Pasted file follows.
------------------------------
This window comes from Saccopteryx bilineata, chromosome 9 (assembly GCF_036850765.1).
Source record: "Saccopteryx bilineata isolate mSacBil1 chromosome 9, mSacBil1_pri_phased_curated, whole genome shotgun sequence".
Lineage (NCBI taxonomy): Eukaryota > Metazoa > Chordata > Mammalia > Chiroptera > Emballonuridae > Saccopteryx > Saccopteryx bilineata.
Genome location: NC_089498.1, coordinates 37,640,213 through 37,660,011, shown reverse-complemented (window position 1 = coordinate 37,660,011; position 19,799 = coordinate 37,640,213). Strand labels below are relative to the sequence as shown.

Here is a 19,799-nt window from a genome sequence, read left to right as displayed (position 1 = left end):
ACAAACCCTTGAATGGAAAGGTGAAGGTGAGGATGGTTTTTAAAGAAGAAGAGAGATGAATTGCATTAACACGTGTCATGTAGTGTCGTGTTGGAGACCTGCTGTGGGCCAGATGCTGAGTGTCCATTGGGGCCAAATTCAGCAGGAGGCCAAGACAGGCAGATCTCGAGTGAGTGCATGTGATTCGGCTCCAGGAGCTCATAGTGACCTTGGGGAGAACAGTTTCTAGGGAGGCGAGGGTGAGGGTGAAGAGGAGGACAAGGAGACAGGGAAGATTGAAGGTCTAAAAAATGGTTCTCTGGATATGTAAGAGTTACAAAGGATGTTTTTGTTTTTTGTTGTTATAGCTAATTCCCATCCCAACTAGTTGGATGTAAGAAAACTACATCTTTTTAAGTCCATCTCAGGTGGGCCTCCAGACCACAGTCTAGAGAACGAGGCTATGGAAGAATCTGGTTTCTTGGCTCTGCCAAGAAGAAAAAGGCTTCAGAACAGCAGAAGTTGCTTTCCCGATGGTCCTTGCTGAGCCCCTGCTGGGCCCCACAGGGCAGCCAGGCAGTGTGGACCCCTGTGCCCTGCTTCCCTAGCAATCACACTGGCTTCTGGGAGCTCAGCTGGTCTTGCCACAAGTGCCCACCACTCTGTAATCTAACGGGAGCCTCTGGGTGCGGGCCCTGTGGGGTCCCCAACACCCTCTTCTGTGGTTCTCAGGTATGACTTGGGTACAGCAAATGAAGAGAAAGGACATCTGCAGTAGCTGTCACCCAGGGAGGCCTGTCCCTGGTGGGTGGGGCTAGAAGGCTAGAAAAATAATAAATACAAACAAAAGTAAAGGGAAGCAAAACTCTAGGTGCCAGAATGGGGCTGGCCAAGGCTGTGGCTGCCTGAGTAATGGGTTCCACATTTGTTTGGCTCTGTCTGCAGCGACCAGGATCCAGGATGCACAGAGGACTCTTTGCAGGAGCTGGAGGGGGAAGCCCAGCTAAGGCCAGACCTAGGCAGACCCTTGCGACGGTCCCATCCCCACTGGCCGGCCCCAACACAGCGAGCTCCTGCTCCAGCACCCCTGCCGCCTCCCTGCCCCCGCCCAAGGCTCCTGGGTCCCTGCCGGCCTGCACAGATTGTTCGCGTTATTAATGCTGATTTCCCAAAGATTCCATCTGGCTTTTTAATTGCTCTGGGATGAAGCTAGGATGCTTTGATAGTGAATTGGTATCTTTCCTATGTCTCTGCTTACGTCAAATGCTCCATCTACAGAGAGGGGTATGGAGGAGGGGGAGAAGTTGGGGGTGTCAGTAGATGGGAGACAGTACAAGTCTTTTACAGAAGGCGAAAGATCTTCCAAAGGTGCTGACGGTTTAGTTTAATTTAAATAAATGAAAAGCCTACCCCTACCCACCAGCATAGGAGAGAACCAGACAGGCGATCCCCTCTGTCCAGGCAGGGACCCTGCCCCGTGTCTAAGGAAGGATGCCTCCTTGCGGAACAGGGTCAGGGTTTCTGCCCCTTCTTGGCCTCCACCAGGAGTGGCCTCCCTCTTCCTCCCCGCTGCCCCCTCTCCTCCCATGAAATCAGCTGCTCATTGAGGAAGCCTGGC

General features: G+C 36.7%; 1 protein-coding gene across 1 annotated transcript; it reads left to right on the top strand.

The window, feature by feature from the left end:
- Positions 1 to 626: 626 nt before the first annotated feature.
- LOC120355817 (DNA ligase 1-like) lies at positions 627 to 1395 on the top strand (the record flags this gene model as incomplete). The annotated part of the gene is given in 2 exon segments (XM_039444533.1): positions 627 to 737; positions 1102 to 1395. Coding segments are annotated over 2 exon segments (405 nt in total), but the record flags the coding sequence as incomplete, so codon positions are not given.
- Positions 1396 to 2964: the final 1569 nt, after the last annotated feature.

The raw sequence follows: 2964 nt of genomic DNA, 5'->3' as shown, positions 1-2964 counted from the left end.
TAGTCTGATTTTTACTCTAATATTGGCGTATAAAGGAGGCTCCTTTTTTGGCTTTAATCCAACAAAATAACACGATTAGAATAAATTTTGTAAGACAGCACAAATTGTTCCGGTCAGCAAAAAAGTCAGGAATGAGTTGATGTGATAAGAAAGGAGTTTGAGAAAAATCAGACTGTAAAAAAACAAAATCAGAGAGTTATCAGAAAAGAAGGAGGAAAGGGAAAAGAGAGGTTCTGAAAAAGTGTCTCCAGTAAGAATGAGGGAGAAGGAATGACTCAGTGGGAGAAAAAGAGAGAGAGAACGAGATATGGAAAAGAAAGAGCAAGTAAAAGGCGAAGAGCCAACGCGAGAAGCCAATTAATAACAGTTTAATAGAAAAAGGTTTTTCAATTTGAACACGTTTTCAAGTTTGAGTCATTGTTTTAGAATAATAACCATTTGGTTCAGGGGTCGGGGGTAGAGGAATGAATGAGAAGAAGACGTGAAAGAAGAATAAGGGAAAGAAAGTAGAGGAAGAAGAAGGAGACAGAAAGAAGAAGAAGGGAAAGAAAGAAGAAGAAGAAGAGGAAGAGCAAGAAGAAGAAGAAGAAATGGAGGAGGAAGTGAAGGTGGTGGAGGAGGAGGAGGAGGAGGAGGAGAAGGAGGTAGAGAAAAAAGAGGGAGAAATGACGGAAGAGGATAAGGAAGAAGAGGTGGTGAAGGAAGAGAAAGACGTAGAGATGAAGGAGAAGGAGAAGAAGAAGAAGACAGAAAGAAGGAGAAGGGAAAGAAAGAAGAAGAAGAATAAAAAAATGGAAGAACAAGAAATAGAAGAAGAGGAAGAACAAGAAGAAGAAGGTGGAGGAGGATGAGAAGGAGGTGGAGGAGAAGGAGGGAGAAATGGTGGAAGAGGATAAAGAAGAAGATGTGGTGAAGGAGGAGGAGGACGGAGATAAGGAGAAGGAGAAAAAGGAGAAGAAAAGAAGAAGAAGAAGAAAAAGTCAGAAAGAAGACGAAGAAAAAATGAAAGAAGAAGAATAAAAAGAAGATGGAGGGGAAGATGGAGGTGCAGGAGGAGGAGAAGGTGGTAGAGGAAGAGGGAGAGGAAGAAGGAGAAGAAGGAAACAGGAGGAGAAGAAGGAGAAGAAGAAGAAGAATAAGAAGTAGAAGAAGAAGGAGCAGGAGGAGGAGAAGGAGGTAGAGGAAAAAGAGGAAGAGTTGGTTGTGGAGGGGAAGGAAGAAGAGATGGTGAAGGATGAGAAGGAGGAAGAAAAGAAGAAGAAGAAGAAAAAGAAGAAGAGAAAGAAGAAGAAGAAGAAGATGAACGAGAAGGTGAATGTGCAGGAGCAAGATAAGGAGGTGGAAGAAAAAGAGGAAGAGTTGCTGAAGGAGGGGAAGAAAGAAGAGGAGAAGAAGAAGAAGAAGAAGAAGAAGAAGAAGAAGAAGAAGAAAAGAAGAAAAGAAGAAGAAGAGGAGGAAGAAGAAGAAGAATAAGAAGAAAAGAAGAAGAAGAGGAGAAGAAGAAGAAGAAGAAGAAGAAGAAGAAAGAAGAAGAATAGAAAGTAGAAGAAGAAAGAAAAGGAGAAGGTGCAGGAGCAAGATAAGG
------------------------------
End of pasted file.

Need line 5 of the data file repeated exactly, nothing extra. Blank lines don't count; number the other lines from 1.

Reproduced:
Here is a 19,799-nt window from a genome sequence, read left to right as displayed (position 1 = left end):